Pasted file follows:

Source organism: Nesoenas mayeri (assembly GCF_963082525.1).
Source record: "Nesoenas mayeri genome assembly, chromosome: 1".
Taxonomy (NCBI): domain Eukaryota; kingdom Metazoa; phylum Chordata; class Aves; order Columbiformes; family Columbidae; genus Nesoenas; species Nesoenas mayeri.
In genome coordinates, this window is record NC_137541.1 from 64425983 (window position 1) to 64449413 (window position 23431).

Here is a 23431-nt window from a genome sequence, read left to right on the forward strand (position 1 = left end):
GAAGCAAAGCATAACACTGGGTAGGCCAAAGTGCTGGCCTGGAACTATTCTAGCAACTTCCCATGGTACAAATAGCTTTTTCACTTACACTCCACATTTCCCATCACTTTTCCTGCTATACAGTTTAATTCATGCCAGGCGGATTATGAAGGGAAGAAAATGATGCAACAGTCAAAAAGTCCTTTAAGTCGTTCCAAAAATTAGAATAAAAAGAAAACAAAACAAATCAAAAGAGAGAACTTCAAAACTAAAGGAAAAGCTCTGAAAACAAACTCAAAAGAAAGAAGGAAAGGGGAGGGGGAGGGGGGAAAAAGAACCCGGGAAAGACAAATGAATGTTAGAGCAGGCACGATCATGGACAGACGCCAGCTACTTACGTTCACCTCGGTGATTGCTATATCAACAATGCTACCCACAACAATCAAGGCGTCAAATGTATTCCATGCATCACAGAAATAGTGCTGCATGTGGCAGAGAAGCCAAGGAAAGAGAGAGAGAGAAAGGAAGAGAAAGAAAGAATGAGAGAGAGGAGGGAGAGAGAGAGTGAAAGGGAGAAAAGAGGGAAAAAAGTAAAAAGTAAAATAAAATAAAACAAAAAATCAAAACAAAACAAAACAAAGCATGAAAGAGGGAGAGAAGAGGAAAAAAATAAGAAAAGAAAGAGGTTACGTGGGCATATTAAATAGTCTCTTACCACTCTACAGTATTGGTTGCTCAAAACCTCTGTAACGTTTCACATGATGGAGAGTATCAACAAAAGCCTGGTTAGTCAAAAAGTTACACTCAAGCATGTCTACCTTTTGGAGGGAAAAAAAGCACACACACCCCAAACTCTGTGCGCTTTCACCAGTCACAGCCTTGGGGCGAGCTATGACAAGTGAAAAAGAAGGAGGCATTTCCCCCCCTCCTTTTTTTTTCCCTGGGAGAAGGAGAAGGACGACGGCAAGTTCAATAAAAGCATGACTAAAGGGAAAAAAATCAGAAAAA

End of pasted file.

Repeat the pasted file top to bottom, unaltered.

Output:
Source organism: Nesoenas mayeri (assembly GCF_963082525.1).
Source record: "Nesoenas mayeri genome assembly, chromosome: 1".
Taxonomy (NCBI): domain Eukaryota; kingdom Metazoa; phylum Chordata; class Aves; order Columbiformes; family Columbidae; genus Nesoenas; species Nesoenas mayeri.
In genome coordinates, this window is record NC_137541.1 from 64425983 (window position 1) to 64449413 (window position 23431).

Here is a 23431-nt window from a genome sequence, read left to right on the forward strand (position 1 = left end):
GAAGCAAAGCATAACACTGGGTAGGCCAAAGTGCTGGCCTGGAACTATTCTAGCAACTTCCCATGGTACAAATAGCTTTTTCACTTACACTCCACATTTCCCATCACTTTTCCTGCTATACAGTTTAATTCATGCCAGGCGGATTATGAAGGGAAGAAAATGATGCAACAGTCAAAAAGTCCTTTAAGTCGTTCCAAAAATTAGAATAAAAAGAAAACAAAACAAATCAAAAGAGAGAACTTCAAAACTAAAGGAAAAGCTCTGAAAACAAACTCAAAAGAAAGAAGGAAAGGGGAGGGGGAGGGGGGAAAAAGAACCCGGGAAAGACAAATGAATGTTAGAGCAGGCACGATCATGGACAGACGCCAGCTACTTACGTTCACCTCGGTGATTGCTATATCAACAATGCTACCCACAACAATCAAGGCGTCAAATGTATTCCATGCATCACAGAAATAGTGCTGCATGTGGCAGAGAAGCCAAGGAAAGAGAGAGAGAGAAAGGAAGAGAAAGAAAGAATGAGAGAGAGGAGGGAGAGAGAGAGTGAAAGGGAGAAAAGAGGGAAAAAAGTAAAAAGTAAAATAAAATAAAACAAAAAATCAAAACAAAACAAAACAAAGCATGAAAGAGGGAGAGAAGAGGAAAAAAATAAGAAAAGAAAGAGGTTACGTGGGCATATTAAATAGTCTCTTACCACTCTACAGTATTGGTTGCTCAAAACCTCTGTAACGTTTCACATGATGGAGAGTATCAACAAAAGCCTGGTTAGTCAAAAAGTTACACTCAAGCATGTCTACCTTTTGGAGGGAAAAAAAGCACACACACCCCAAACTCTGTGCGCTTTCACCAGTCACAGCCTTGGGGCGAGCTATGACAAGTGAAAAAGAAGGAGGCATTTCCCCCCCTCCTTTTTTTTTCCCTGGGAGAAGGAGAAGGACGACGGCAAGTTCAATAAAAGCATGACTAAAGGGAAAAAAATCAGAAAAA